An interesting little guy I don't recognize.

Jonny

Been here a while
Location
Buffalo
I suck at this game, but maybe American Elm?

You gonna be able to get leaf pics in a month or two?
 

Njdelaney

Branched out member
Location
Detroit
I just saw some of these same little guys here in Detroit yesterday. Black Locust maybe? That was my best guess based on the other mature trees around them.
 

dmonn

Participating member
Location
Mequon
Thanks. Probably too little to produce nuts.

The buds seem to spiral around the branches. Is that different than alternate branching?
 

evo

Been here a while
Location
My Island, WA
Thanks. Probably too little to produce nuts.

The buds seem to spiral around the branches. Is that different than alternate branching?
All plant buds spiral around the twigs. This give them the optimal arrangement for photosynthesis. Even maples do it, but in opposite pairs on opposing sides.
The amount of buds it to take a complete 360 spiral is expressed as a ratio and comes into play with plant id as it’s genus specific in many cases.
 

adolan

New member
Location
Ontario
Upon further inspection I would put money on juglans nigra. From my experience immature butternut do not have that peeling bark whereas the immature black walnuts do. Also twig colouration looks more black walnut that butternut to me? This is based upon my observations in southern Ontario- not sure where the OP is from?
 
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dmonn

Participating member
Location
Mequon
I'm from SE Wisconsin. Enough Julans nigra around here to make that more likely of the two, though they both occur here.
 

evo

Been here a while
Location
My Island, WA
Around here some wingnut colonist settler brought over some weird ass juglans. I’ve given up on trying to ID them as just refer to them as the above. It’s very possible they are a undescribed hybrid. It’s also worth while to look at “paradox walnuts”
 
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ATH

Been here a while
Location
Ohio
Around here some wingnut colonist settler brought over some weird ass juglans. I’ve given up on trying to ID them as just refer to them as the above. It’s very possible they are a undescribed hybrid. It’s also worth while to look at “paradox walnuts”
I had a friend whose father cross-pollinated Heartnut (a Japanese walnut) and Butternut. He made a display board with different nuts on it. On the far right was a pure Butternut. On the left was a pure Heartnut. There were, I think at least 7-8 total with decreasing purity of each working in toward the middle with a 50/50 hybrid. I never saw the trees as they were gone by then...but I cannot imagining trying to figure out one of those without some background information to go with it!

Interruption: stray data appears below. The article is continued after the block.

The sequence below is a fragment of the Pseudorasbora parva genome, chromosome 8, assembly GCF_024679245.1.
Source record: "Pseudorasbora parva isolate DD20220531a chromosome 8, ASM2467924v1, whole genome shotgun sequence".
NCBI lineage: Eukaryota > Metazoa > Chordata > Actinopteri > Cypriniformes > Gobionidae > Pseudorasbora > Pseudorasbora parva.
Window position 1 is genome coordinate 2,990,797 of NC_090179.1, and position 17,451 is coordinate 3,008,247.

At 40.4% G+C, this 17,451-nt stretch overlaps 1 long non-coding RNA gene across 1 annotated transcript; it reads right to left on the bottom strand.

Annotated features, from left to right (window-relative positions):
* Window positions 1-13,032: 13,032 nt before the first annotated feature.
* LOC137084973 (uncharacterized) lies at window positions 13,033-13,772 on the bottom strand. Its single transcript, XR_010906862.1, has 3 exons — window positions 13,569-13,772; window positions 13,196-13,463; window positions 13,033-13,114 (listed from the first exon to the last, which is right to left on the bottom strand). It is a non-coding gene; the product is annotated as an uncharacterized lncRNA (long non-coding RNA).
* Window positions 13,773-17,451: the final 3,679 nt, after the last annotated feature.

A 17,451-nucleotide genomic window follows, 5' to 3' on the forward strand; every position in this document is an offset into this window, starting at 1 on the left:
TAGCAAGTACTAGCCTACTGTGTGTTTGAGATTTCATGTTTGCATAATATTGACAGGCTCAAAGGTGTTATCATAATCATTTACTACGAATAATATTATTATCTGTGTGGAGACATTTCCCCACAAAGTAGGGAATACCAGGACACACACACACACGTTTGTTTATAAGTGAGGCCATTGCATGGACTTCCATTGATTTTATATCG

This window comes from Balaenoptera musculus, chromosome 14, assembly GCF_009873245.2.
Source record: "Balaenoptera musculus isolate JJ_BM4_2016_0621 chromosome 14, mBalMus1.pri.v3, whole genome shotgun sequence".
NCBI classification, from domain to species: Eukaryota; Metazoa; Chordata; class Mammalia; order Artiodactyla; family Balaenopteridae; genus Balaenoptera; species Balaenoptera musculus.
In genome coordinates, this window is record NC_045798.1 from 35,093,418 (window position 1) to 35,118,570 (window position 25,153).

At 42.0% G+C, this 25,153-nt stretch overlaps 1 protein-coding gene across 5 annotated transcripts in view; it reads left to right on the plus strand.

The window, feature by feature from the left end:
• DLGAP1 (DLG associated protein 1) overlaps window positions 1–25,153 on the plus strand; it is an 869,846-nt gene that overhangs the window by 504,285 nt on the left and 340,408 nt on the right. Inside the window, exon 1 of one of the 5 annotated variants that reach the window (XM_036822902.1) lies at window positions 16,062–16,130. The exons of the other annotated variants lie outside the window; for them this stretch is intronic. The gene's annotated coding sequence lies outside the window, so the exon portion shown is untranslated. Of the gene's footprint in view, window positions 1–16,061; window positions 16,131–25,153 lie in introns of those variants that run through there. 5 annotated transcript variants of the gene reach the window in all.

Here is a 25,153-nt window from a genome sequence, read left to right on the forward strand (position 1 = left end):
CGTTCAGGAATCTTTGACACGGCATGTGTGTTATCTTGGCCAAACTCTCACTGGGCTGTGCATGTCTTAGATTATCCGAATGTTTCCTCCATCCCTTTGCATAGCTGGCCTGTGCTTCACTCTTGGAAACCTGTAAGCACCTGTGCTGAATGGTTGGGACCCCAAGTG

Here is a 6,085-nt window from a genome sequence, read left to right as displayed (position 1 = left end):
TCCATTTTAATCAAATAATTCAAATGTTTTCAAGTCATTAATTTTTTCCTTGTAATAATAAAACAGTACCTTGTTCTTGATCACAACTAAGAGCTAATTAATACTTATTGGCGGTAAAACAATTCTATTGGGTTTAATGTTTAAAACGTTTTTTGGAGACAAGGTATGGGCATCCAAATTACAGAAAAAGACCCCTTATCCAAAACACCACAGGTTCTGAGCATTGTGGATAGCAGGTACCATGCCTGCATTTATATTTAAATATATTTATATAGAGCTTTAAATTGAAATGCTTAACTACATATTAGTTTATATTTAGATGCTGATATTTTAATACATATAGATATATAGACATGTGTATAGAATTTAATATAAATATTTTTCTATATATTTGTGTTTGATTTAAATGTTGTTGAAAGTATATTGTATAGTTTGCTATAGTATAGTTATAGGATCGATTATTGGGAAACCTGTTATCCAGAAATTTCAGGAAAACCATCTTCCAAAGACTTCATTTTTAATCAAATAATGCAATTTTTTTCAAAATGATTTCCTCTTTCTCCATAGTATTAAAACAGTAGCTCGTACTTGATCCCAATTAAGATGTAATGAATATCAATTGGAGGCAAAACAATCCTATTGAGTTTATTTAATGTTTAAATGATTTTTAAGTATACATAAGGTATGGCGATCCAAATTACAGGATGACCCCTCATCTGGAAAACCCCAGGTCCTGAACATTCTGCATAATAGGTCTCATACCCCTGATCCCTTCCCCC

ATH

Been here a while
Location
Ohio
Upon further inspection I would put money on juglans nigra. From my experience immature butternut do not have that peeling bark whereas the immature black walnuts do. Also twig colouration looks more black walnut that butternut to me? This is based upon my observations in southern Ontario- not sure where the OP is from?
I don't disagree with any of that... "generally" the curves of a butternut's leaf scar "flow" a little while walnut has some deeper angles. Could be either.
 

evo

Been here a while
Location
My Island, WA
I had a friend whose father cross-pollinated Heartnut (a Japanese walnut) and Butternut. He made a display board with different nuts on it. On the far right was a pure Butternut. On the left was a pure Heartnut. There were, I think at least 7-8 total with decreasing purity of each working in toward the middle with a 50/50 hybrid. I never saw the trees as they were gone by then...but I cannot imagining trying to figure out one of those without some background information to go with it!
yup, that's pretty much the boat I'm in... wood like a butternut, pith like a black walnut, leaf kinda between but more like a bigger black walnut shade leaf, nut well super variable on the same branch even down to the shriveled flower an no two alike!
 

evo

Been here a while
Location
My Island, WA
 

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